The Amgen drug Romosozumab, or romo, achieved its primary endpoint of a significantly reduced risk of spinal fracture, but did not reduce breaks outside the spine area over longer period, its secondary endpoint.
Even so, Amgen and its Belgian partner UCB intend to file for regulatory approval later this year.
Analysts suggest Romo may generate sales of $1bn but faces competition from Radius’s experimental drug abaloparatide and also from an Eli Lily drug, Forteo, which comes off patent soon.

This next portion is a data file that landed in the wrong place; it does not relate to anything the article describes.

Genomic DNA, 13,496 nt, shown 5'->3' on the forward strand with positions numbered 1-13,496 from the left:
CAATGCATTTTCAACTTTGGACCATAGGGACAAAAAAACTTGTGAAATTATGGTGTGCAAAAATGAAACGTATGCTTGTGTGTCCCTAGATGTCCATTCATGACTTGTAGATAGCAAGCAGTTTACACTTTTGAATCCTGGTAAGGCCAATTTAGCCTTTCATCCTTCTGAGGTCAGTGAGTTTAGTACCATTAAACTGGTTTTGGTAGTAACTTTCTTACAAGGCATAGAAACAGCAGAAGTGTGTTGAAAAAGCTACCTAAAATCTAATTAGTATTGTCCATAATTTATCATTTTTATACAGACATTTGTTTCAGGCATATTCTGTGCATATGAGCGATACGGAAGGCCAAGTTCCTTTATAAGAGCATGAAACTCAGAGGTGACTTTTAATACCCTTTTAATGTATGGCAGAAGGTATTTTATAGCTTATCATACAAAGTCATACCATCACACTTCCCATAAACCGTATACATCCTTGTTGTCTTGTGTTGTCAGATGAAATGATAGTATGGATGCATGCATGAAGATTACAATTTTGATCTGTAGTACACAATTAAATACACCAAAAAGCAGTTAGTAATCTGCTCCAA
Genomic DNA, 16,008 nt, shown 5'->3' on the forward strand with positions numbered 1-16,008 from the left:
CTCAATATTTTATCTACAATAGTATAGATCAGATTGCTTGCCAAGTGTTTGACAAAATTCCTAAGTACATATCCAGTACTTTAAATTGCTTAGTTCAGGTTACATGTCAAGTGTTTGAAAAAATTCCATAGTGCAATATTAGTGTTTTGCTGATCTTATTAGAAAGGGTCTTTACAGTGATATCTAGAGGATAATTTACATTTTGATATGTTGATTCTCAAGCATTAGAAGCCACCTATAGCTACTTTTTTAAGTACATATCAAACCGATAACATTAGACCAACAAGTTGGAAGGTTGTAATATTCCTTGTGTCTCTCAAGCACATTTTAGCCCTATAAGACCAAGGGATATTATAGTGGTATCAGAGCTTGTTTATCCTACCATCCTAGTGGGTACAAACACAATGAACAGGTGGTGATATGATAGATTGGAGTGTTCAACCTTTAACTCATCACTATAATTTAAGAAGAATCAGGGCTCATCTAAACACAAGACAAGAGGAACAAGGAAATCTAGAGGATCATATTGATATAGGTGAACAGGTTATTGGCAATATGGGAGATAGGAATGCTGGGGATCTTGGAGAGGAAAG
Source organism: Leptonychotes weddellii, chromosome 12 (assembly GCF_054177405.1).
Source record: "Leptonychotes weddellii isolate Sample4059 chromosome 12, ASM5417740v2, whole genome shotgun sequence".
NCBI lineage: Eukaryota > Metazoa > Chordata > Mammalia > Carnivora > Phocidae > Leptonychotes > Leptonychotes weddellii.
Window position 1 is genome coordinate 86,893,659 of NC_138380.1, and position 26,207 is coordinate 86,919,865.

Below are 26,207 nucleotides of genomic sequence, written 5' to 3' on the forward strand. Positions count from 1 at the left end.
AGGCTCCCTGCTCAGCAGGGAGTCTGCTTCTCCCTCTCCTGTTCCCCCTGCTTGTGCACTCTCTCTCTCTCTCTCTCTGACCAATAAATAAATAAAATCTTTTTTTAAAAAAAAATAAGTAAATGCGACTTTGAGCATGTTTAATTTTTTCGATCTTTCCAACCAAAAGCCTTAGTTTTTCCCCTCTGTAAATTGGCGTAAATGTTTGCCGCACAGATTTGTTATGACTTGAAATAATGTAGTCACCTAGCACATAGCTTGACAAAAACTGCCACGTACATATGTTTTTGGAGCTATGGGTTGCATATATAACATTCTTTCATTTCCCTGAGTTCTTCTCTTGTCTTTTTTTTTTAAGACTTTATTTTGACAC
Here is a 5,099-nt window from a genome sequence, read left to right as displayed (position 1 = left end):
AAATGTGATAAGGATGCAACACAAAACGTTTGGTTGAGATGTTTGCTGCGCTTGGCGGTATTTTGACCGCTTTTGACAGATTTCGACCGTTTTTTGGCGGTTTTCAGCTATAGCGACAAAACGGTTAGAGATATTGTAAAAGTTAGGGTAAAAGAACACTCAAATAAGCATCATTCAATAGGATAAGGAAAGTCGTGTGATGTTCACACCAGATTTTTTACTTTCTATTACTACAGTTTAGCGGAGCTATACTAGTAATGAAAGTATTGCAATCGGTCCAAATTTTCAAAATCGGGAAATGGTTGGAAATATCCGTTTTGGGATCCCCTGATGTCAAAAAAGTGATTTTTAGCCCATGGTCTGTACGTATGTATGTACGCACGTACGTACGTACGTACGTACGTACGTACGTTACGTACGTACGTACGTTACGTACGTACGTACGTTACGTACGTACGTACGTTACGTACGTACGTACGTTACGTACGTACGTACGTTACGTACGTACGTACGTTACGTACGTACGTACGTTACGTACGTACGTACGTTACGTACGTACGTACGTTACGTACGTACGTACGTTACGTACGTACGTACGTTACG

Abaloparatide reduced the risk of spinal fracture by 86% in its phase III trial compared to romo’s 73%, though it has to be injected daily compared to once a month with Amgen/UCB’s drug.
Amgen added that when combined over two years with Prolia, its current osteoporosis drug, the reduction rose to 75%.
Amgen said although Romo, designed to inhibit the protein sclerostin, reduced both spine and non-spine fractures in the first year, it did not repeat the performance in non-vertebral fractures in the second year.
Blocking sclerostin increases bone formation.
Shares in Amgen fell 2% to US$147.5 while Radius climbed US$7.24 to US$34.24.